“The Raid of the Reidswire” Summary


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Ballad Narrative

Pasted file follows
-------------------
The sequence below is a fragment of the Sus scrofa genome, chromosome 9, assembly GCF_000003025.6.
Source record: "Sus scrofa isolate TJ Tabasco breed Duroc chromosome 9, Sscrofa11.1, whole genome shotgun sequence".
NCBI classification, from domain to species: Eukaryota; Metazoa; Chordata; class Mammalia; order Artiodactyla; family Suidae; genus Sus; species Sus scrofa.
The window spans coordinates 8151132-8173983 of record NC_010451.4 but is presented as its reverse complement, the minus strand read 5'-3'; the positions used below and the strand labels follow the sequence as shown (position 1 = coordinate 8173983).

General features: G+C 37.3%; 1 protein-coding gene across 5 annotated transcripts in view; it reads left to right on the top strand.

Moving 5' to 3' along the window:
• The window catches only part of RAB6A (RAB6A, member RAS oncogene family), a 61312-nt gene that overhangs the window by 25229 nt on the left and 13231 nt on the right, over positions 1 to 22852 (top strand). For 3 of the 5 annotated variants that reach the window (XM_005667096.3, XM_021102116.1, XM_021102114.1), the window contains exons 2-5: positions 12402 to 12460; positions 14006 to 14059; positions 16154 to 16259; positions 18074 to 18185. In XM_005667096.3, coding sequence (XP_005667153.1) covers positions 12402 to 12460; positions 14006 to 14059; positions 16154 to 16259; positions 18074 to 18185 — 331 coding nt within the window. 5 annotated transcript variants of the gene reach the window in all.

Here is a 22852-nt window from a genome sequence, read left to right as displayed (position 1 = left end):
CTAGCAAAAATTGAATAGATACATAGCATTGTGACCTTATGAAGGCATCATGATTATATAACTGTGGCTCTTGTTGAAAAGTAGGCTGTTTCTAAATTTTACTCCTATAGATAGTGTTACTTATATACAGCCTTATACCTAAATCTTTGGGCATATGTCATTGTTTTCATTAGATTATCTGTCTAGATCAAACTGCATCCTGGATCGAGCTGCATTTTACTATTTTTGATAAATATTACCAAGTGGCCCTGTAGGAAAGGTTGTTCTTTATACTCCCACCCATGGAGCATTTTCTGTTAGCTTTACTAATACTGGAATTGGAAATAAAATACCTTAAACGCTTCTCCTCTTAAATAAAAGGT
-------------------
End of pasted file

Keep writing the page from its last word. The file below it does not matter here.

The tryst is set at Reidswire on the seventh of July for a wardens’ meeting to adjudicate on any matters of dispute between the Scots and the English, and parties from the two countries assemble. Carmichael is the Scottish warden and Sir John Forster is the English one. The narrator treats the affair from the point of view of a Scot. The meeting begins smoothly with cases being settled and, even when five hundred armed Fenwicks arrive to join the English party, there is no disturbance. It is when the case against a fugitive called Farnstein is being heard that Forster answers Carmichael rudely and arrogantly, and begins to quarrel with him, and the Tynedale men respond by letting off a flight of arrows against the Scots. General fighting breaks out leading to a number of deaths and injuries that are detailed in the narrative. The narrator blames Sir John Forster, not accusing him of having intended the battle to take place, but saying that his proud words had rekindled feud and caused the Tynedale men to begin the action.